Spoilage of medicines involved basically, initial or early pioneer invaders of biodegrading microorganisms, which prepare the way for later invaders, by degrading complexnutrients, altering the surrounding pH and making more moisture available3. The microbiological quality, at the moment of administration of non-sterile pharmaceutical dosageforms like tablets, is dependent on the bioburden of the raw materials, both active drug and excipient11,12, hence the desirability of observing strictly contamination reduction, strategy at every stage of production. In an earlier study, aqueous preparations such as magnesium trisilicate mixture and kaolin and morphine mixture, were found to be highly contaminated6; an observation that has serious health implications for the consuming public.Tablets and capsules constitute alarge proportion of the medicines which are dispensed in modern dispensaries. Though many are now presented in blister packs, situations in most developing countries like Nigeria still present instances where such drugs are supplied in bulk packs and the prescribed amount counted from them. Mishandling of these drugs in the hands of untrained personnel could result in serious health hazards following ingestion of highly contaminated drugs by patients whose immunity is already compromised by illness. It was observed in this study, that most of the community pharmacies have largely untrained dispensers, hence the dispensary benches, spoons, trays are untidily kept. This practice coupled with the high level of unhygienic disposition could have explained the high incidence of Enterobacteriaceae and Staphylococci species isolated from ascorbic acid and folic acid tablets from community pharmacies.

It was also observed that tablets from public hospitalsappeared to have lower incidence of microbial contamination, particularly with respect to Enterobacteriaceae and Staphylococci species. This could be due to lessthan casual attention to personal hygiene on the part of dispensers in community pharmacies, compared with public hospitals. Theexpected higher turnover, and hence less exposure of opened containers, in hospital settings, could also explain the lower incidence of Enterobacteriaceae and Staphylococci species,in public hospitals. It is pertinent to point out that, in addition to microbial degradation and spoilage, tablets like aspirin or penicillins, could cause life-threatening reactions, when allergic persons are exposed to very small particles from mishandling. It is for these additional reasons that pharmacists must emphasize to dispensers, strict observance for accurate tablet counting with devices, properly cleaned, before and after use.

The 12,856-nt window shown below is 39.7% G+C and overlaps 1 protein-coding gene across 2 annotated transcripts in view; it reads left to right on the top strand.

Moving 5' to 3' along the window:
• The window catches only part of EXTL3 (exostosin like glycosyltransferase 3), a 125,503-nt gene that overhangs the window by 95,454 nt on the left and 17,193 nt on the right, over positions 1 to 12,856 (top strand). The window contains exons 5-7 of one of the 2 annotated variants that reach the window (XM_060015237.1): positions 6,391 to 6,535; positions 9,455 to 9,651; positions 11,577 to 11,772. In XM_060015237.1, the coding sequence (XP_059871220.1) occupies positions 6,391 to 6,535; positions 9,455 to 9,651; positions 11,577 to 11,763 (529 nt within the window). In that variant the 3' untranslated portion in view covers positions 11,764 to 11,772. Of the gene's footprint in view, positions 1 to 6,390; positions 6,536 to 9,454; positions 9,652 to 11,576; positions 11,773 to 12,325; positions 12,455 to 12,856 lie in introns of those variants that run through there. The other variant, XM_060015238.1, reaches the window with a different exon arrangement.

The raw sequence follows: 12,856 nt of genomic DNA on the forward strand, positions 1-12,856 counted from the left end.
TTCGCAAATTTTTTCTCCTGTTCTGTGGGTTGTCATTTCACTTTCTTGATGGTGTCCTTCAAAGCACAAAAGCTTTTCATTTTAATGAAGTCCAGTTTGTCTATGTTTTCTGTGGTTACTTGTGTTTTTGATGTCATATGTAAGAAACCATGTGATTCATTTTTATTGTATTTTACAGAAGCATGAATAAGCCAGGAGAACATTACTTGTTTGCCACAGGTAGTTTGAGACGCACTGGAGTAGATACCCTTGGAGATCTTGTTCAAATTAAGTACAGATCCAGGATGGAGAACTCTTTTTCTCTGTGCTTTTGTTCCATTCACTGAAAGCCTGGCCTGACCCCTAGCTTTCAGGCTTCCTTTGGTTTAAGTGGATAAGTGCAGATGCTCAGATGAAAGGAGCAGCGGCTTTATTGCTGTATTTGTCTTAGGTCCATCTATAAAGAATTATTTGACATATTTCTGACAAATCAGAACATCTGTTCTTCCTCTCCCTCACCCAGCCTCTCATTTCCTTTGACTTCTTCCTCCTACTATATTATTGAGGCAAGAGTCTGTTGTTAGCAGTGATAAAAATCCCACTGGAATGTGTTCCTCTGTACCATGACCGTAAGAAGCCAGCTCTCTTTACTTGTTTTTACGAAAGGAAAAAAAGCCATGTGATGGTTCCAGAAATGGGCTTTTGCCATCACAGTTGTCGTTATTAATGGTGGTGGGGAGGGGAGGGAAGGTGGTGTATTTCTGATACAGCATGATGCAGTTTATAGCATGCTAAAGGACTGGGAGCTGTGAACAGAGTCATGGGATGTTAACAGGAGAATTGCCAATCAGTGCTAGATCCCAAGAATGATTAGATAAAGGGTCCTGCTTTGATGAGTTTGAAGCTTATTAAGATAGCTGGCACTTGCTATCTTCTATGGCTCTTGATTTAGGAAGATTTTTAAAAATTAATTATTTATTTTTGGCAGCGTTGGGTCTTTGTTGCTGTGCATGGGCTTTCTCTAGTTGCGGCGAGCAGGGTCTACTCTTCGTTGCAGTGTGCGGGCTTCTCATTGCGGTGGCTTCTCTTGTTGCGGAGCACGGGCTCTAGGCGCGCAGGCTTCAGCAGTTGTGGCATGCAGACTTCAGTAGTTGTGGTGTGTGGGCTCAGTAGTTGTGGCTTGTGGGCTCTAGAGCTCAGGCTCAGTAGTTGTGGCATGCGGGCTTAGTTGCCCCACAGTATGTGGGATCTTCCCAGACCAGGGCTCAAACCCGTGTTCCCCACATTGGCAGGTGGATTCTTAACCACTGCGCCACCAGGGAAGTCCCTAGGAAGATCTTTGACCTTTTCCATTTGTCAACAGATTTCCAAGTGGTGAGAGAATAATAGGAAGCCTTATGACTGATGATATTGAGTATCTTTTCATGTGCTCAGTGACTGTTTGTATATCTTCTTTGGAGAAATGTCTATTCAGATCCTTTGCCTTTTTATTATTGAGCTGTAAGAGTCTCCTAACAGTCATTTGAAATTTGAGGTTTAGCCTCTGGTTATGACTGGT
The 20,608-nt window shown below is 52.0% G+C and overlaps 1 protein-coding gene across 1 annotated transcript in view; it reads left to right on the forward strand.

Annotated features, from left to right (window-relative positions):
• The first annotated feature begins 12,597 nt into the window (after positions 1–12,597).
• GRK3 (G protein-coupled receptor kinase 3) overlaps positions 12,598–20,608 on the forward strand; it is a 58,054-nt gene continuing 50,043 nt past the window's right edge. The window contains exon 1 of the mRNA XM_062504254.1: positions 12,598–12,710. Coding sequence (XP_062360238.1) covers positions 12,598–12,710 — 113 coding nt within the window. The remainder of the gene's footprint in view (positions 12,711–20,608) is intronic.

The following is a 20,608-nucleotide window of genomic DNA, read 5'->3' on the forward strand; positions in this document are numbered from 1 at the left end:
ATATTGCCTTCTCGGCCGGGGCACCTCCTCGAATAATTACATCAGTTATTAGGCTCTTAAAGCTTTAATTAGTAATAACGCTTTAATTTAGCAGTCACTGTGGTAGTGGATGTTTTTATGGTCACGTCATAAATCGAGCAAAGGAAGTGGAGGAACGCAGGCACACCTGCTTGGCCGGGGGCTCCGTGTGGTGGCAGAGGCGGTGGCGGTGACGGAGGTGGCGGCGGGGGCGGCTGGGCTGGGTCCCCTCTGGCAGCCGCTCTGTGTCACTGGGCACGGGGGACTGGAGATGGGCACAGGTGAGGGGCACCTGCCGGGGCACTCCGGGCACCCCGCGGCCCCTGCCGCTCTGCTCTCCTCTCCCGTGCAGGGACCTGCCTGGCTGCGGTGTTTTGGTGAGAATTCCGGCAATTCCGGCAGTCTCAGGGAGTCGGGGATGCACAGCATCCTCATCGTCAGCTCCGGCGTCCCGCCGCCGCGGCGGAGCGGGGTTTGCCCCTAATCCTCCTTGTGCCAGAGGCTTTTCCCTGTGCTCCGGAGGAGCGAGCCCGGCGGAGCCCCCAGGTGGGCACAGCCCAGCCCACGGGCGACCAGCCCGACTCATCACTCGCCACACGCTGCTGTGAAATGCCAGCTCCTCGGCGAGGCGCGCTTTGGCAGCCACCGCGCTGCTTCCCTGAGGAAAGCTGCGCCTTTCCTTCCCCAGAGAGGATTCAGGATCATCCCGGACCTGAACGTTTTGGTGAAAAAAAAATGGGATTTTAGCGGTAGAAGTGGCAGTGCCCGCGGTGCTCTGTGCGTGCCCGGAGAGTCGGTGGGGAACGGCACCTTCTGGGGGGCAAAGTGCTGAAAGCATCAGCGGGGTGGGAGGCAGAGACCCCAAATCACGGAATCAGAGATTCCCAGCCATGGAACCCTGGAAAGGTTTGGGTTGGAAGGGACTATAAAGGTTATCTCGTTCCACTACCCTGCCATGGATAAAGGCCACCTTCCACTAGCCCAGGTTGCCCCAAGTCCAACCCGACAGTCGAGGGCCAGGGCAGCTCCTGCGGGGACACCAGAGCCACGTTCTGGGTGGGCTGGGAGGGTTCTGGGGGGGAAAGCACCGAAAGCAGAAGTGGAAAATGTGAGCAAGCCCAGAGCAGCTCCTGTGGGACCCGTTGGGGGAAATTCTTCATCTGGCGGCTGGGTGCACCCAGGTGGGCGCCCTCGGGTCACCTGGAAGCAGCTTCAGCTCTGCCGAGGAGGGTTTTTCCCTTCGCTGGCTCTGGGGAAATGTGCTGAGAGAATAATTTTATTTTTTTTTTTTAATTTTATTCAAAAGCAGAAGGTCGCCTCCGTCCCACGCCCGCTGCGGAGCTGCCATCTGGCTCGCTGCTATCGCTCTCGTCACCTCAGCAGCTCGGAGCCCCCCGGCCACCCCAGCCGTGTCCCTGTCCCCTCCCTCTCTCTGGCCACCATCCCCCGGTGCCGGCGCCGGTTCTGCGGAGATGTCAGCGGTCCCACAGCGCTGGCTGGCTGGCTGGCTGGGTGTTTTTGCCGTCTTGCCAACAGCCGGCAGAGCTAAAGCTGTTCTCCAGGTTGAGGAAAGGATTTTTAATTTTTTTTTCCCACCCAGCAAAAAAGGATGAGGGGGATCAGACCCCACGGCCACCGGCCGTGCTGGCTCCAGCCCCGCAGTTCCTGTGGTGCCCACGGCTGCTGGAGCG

Personnel who handle drugs generally and exposed tablets, in particular, must wear properly laundered overalls, gloves, face masks, to exclude excessive droplets from nasal passage and buccal cavity, that are generally associated with sneezing, coughing or talking. Hand washing facilities must in addition be available and usable. Above all, more cheaply designed multi-dose packs which dispense tablets individually through a shutter release aperture, without having to open the container cover would ultimately revolutionize large package dispensing.

The study has highlighted the microbial contamination level of tablets dispensed from retail packs from both public and community pharmacies. Ascorbic acid and folic acid tablets mainly from community pharmacies were contaminated with Staphylococci spps and Enterobacteriaceae,which are included in the exclusive criteria for non-sterile oral formulations. Strict observance of dispensing guidelines would reduce the bioburden of retain dispensing and the associated health hazards.


Authorsacknowledge the technical assistance of Messrs Anthony Okeke and Ikenna Ozumba of the Faculty of Pharmacy, University of Benin, Benin City Nigeria for some aspects of this work.


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© 2003 - Pharmacotherapy Group, Faculty of Pharmacy, University of Benin, Benin City, Nigeria.